Gov. Barnes to Speak at Dedication and Unveiling Of 'Friendship Monument' in Cartersville April 28

Apr 19, 2001, 01:00 ET from Graphic Publishing Company

    CARTERSVILLE, Ga., April 19 /PRNewswire/ -- Gov. Roy E. Barnes will speak
 in Cartersville, Georgia on April 28 at the unveiling and dedication of the
 unique Friendship Monument erected by prominent Georgia industrialist Mark
 Anthony Cooper before the Civil War.
     The monument has been restored and relocated to Cartersville's Friendship
 Plaza, renamed for the monument.  It was erected by Cooper as a tribute to the
 38 friends who came to his aid and saved his Etowah Iron Works from financial
 ruin in the mid-1850s.
     The Friendship Day program is hosted by the City of Cartersville, Bartow
 County, the Etowah Valley Historical Society, the Etowah Foundation's History
 Center, and Mark Cooper Pope III, great-great-grandson of Mark A. Cooper.  Mr.
 Pope and J. Donald McKee authored "Mark Anthony Cooper: The Iron Man of
 Georgia," a biography of Cooper, and their work led to the restoration and
 moving of the Friendship Monument to the permanent site in Friendship Plaza.
     During the April 28 program, which will start at 2:00 p.m., special
 recognition will be given to a large number of the living descendants of the
 38 persons named on the monument.
     Mark A. Cooper (1800-1885) established one of the South's major ironworks
 at the town of Etowah, on the Etowah River near Cartersville.  He also built a
 large flour mill and other facilities, employing 500 workers and creating a
 town of 1,200 people.  His capital-intensive business encountered severe
 financial problems in the mid-1850's and he turned to some of Georgia's
 leading men to obtain the assistance needed to keep the ironworks, flour mill
 and other operations going.
     With the help of 38 friends, he was able to buy his property back out of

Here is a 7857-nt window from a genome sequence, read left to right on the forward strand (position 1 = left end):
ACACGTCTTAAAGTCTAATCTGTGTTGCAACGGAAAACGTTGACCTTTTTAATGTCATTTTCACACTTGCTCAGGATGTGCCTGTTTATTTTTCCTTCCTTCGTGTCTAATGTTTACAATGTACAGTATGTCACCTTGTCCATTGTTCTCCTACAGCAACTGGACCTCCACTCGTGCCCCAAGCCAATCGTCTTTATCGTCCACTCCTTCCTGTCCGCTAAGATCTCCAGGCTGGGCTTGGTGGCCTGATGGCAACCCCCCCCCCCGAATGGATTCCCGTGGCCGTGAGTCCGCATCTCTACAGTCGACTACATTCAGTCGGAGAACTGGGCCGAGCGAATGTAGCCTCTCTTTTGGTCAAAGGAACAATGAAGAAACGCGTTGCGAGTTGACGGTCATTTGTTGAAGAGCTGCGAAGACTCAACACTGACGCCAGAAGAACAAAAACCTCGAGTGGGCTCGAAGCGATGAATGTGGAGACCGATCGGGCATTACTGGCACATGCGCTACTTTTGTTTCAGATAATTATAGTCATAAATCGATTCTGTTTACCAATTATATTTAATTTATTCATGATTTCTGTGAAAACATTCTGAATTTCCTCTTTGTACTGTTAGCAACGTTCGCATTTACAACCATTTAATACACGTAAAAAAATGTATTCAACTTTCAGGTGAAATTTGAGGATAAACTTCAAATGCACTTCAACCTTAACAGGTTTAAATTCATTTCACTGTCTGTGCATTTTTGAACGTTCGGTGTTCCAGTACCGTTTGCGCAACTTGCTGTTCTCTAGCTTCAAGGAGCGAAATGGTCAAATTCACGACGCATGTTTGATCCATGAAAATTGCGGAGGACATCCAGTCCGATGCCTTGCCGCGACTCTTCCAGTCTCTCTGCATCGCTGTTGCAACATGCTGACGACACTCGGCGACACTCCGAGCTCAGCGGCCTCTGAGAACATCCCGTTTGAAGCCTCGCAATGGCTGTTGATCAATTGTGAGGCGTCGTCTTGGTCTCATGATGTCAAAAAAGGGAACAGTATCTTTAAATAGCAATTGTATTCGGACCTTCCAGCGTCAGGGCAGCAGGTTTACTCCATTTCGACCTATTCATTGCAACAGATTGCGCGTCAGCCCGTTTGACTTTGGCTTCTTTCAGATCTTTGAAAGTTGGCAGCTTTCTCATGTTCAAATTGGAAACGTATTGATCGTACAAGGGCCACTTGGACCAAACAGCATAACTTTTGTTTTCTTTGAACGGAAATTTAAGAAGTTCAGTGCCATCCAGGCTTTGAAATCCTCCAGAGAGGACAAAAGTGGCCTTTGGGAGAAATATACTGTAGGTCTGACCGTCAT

bankruptcy in three years and, ultimately he repaid all of his creditors.
     Cooper had a monument made of Georgia marble with the names of his
 benefactors and his tribute to them.  The 14-foot marble shaft was erected
 near Cooper's ironworks on the Etowah River.
     After vandals defaced the monument, it was moved to the downtown
 Cartersville park in 1927, then later moved back to the overlook to the
 Allatoona dam and near site of the original Etowah Iron Works.  It was
 returned this year to the new Friendship Plaza in Cartersville.
 
 

SOURCE Graphic Publishing Company
    CARTERSVILLE, Ga., April 19 /PRNewswire/ -- Gov. Roy E. Barnes will speak
 in Cartersville, Georgia on April 28 at the unveiling and dedication of the
 unique Friendship Monument erected by prominent Georgia industrialist Mark
 Anthony Cooper before the Civil War.
     The monument has been restored and relocated to Cartersville's Friendship
 Plaza, renamed for the monument.  It was erected by Cooper as a tribute to the
 38 friends who came to his aid and saved his Etowah Iron Works from financial
 ruin in the mid-1850s.
     The Friendship Day program is hosted by the City of Cartersville, Bartow
 County, the Etowah Valley Historical Society, the Etowah Foundation's History
 Center, and Mark Cooper Pope III, great-great-grandson of Mark A. Cooper.  Mr.
 Pope and J. Donald McKee authored "Mark Anthony Cooper: The Iron Man of
 Georgia," a biography of Cooper, and their work led to the restoration and
 moving of the Friendship Monument to the permanent site in Friendship Plaza.
     During the April 28 program, which will start at 2:00 p.m., special
 recognition will be given to a large number of the living descendants of the
 38 persons named on the monument.
     Mark A. Cooper (1800-1885) established one of the South's major ironworks
 at the town of Etowah, on the Etowah River near Cartersville.  He also built a
 large flour mill and other facilities, employing 500 workers and creating a
 town of 1,200 people.  His capital-intensive business encountered severe
 financial problems in the mid-1850's and he turned to some of Georgia's
 leading men to obtain the assistance needed to keep the ironworks, flour mill
 and other operations going.
     With the help of 38 friends, he was able to buy his property back out of
 bankruptcy in three years and, ultimately he repaid all of his creditors.
     Cooper had a monument made of Georgia marble with the names of his
 benefactors and his tribute to them.  The 14-foot marble shaft was erected
 near Cooper's ironworks on the Etowah River.
     After vandals defaced the monument, it was moved to the downtown
 Cartersville park in 1927, then later moved back to the overlook to the
 Allatoona dam and near site of the original Etowah Iron Works.  It was
 returned this year to the new Friendship Plaza in Cartersville.
 
 SOURCE  Graphic Publishing Company